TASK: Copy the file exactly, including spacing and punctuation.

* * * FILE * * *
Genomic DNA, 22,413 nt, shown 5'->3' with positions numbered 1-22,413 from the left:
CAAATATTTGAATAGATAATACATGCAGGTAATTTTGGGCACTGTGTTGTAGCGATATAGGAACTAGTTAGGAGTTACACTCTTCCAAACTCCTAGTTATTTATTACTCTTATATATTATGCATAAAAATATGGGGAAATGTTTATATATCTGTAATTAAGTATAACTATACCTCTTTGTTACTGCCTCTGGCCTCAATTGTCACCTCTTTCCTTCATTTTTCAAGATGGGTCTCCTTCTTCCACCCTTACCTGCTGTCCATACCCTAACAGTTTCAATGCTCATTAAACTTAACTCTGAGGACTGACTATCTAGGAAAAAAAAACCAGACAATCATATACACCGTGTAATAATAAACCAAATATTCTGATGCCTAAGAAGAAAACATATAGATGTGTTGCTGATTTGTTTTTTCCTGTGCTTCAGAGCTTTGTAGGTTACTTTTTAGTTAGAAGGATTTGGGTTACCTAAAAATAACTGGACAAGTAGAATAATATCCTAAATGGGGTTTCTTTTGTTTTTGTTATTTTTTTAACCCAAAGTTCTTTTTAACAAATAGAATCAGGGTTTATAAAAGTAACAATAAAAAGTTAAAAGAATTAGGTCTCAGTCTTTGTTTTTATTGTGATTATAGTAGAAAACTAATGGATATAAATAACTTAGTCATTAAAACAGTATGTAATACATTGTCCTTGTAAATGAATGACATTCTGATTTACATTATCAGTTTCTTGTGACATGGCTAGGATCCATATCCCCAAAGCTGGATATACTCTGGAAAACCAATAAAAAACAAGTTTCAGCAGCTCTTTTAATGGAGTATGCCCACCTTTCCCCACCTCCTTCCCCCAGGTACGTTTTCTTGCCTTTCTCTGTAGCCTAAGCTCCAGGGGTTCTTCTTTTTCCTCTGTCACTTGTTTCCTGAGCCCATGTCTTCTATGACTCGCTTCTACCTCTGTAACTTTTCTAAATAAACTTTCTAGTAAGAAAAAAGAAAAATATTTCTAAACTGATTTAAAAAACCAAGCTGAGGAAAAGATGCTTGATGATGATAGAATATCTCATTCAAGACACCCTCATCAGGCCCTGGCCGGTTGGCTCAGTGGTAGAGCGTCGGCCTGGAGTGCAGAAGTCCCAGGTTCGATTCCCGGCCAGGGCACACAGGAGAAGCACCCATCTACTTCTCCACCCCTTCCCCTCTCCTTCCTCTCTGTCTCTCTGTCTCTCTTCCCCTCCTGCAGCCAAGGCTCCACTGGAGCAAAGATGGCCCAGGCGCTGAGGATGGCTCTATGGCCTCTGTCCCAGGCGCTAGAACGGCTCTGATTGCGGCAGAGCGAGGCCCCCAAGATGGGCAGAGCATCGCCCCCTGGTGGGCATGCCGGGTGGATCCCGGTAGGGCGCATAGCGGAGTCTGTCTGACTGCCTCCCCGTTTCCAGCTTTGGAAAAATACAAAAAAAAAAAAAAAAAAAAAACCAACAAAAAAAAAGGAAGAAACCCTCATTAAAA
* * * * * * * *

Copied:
Genomic DNA, 22,413 nt, shown 5'->3' with positions numbered 1-22,413 from the left:
CAAATATTTGAATAGATAATACATGCAGGTAATTTTGGGCACTGTGTTGTAGCGATATAGGAACTAGTTAGGAGTTACACTCTTCCAAACTCCTAGTTATTTATTACTCTTATATATTATGCATAAAAATATGGGGAAATGTTTATATATCTGTAATTAAGTATAACTATACCTCTTTGTTACTGCCTCTGGCCTCAATTGTCACCTCTTTCCTTCATTTTTCAAGATGGGTCTCCTTCTTCCACCCTTACCTGCTGTCCATACCCTAACAGTTTCAATGCTCATTAAACTTAACTCTGAGGACTGACTATCTAGGAAAAAAAAACCAGACAATCATATACACCGTGTAATAATAAACCAAATATTCTGATGCCTAAGAAGAAAACATATAGATGTGTTGCTGATTTGTTTTTTCCTGTGCTTCAGAGCTTTGTAGGTTACTTTTTAGTTAGAAGGATTTGGGTTACCTAAAAATAACTGGACAAGTAGAATAATATCCTAAATGGGGTTTCTTTTGTTTTTGTTATTTTTTTAACCCAAAGTTCTTTTTAACAAATAGAATCAGGGTTTATAAAAGTAACAATAAAAAGTTAAAAGAATTAGGTCTCAGTCTTTGTTTTTATTGTGATTATAGTAGAAAACTAATGGATATAAATAACTTAGTCATTAAAACAGTATGTAATACATTGTCCTTGTAAATGAATGACATTCTGATTTACATTATCAGTTTCTTGTGACATGGCTAGGATCCATATCCCCAAAGCTGGATATACTCTGGAAAACCAATAAAAAACAAGTTTCAGCAGCTCTTTTAATGGAGTATGCCCACCTTTCCCCACCTCCTTCCCCCAGGTACGTTTTCTTGCCTTTCTCTGTAGCCTAAGCTCCAGGGGTTCTTCTTTTTCCTCTGTCACTTGTTTCCTGAGCCCATGTCTTCTATGACTCGCTTCTACCTCTGTAACTTTTCTAAATAAACTTTCTAGTAAGAAAAAAGAAAAATATTTCTAAACTGATTTAAAAAACCAAGCTGAGGAAAAGATGCTTGATGATGATAGAATATCTCATTCAAGACACCCTCATCAGGCCCTGGCCGGTTGGCTCAGTGGTAGAGCGTCGGCCTGGAGTGCAGAAGTCCCAGGTTCGATTCCCGGCCAGGGCACACAGGAGAAGCACCCATCTACTTCTCCACCCCTTCCCCTCTCCTTCCTCTCTGTCTCTCTGTCTCTCTTCCCCTCCTGCAGCCAAGGCTCCACTGGAGCAAAGATGGCCCAGGCGCTGAGGATGGCTCTATGGCCTCTGTCCCAGGCGCTAGAACGGCTCTGATTGCGGCAGAGCGAGGCCCCCAAGATGGGCAGAGCATCGCCCCCTGGTGGGCATGCCGGGTGGATCCCGGTAGGGCGCATAGCGGAGTCTGTCTGACTGCCTCCCCGTTTCCAGCTTTGGAAAAATACAAAAAAAAAAAAAAAAAAAAAACCAACAAAAAAAAAGGAAGAAACCCTCATTAAAA